Kylie Bunbury proves to have all the swagger, strength and vulnerability of a future trailblazer in this new series
Kylie Bunbury is magnetic.
She draws viewers in from the moment she appears onscreen as Ginny Baker, the first female MLB player, all the way through to the closing credits on the new Fox drama Pitch, which premieres Thursday night.
That’s because Bunbury, 27, has all the swagger, strength and vulnerability a trailblazer of this magnitude would have. Ginny is the grown up Mo’ne Davis and the female Jackie Robinson and even wears the Number 43. Get it?
But for as inspiring and heartwarming as this story is, Pitch works in large part because the Canadian actress (Twisted and Under the Dome) is so likeable and believable. Bunbury’s Black Girl Magic isn’t the only motivation to tune in. Here are four more reasons this show hits it out of the park:
The cast: Much like her character Ginny, Bunbury is a relative newcomer who gains strength from the veterans around her. The list includes Mark-Paul Gosselaar (Saved By the Bell), who plays the team’s catcher and voice of reason, and Dan Lauria (Wonder Years) who costars as the team’s manager. Michael Beach (Soul Food) does an incredible job as Ginny’s hard-driving dad and Ali Larter (Heroes) shines as Ginny’s no-nonsense agent Amelia. Viewers should also look out for noteworthy performances from Corinne Massiah as a young Ginny, Tim Jo (The Neighbors) as Ginny’s social media promoter and Mo McRae (Empire) as one of Ginny’s few allies on the team.
The Authenticity: It sure would be awesome if this story were true but alas, there are no women MLB players in real life. This doesn’t stop Fox and the producers behind Pitch from making the show feel as genuine as possible. For starters, Ginny plays for the San Diego Padres, a legitimate MLB team. Meanwhile, real MLB commentators such as Joe Buck and John Smoltz guest star as versions of themselves delivering play-by-play for the game. What is even more impressive is that Bunbury is learning how to pitch like a pro from conditioning coaches. She even has to ice her shoulder between takes. Talk about method acting.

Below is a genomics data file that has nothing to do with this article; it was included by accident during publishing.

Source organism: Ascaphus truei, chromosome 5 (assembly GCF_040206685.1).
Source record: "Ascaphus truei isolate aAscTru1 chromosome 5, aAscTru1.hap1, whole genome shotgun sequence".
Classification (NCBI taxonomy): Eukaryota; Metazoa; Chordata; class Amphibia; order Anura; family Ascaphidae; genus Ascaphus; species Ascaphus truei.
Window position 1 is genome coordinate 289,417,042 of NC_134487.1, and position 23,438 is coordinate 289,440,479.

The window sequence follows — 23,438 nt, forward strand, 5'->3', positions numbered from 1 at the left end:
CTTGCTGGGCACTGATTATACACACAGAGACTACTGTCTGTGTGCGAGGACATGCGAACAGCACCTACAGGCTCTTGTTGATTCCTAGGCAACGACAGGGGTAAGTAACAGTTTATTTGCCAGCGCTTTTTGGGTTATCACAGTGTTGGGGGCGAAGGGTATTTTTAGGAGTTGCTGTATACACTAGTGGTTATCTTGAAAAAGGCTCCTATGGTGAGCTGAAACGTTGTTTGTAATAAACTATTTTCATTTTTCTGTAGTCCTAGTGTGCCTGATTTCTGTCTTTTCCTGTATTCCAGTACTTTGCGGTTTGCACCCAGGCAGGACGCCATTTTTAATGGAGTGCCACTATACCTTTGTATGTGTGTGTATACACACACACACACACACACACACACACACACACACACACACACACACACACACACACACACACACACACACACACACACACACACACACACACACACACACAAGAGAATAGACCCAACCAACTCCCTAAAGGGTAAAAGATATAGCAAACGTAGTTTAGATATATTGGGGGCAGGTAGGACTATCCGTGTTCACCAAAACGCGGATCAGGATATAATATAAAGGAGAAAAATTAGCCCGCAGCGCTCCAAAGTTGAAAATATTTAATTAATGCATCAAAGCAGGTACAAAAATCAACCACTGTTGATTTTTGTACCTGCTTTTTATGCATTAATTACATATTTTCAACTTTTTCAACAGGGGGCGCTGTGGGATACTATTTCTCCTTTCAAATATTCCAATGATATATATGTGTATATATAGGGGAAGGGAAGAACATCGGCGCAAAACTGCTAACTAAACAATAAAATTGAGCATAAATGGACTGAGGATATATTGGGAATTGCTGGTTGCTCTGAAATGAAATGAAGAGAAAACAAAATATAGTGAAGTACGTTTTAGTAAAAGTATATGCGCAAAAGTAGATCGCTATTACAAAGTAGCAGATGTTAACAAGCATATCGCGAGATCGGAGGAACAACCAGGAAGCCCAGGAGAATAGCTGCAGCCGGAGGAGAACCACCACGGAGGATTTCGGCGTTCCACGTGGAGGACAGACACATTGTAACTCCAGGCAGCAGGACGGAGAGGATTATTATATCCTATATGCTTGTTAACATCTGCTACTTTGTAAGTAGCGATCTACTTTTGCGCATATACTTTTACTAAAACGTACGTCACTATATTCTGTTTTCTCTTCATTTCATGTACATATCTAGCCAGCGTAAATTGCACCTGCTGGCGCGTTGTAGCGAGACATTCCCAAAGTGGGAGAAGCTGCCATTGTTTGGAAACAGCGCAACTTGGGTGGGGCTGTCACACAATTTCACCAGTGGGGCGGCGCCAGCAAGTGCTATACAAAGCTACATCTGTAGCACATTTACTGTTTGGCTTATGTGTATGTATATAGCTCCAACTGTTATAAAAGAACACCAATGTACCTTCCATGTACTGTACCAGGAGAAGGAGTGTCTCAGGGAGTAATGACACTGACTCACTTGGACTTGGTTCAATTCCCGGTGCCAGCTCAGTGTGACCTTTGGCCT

The Father-Daughter Relationship: The life-affirming bond between Black fathers and daughters is rarely seen and celebrated on the small screen. And no, Scandal doesn’t count. This is one of the reasons the relationship between Ginny and her father Bill (Beach) is so paramount on Pitch. Bill is a former baseball player determined to break the sport’s glass ceiling by turning his daughter into the groundbreaking athlete he knows she can be. A cross between Tiger’s dad Earl Woods and Richard Williams, Serena and Venus’ father, Bill is no joke and does some over-the-top things to make his daughter great – and it works. But the unflinching connection between the two through good times and bad will have you reaching for the Kleenex.
The Social Message: The fact that Ginny is a Black woman makes the story behind Pitch that much stronger and relatable. Viewers need a show like this not only because it is a fresh idea but it’s told from a perspective that’s never been explored on primetime television. Ginny isn’t a doctor or a cop or a political fixer. She’s an athlete who is changing the game on the screen and in our living rooms.
Pitch premieres tonight at 9 p.m. ET on Fox.
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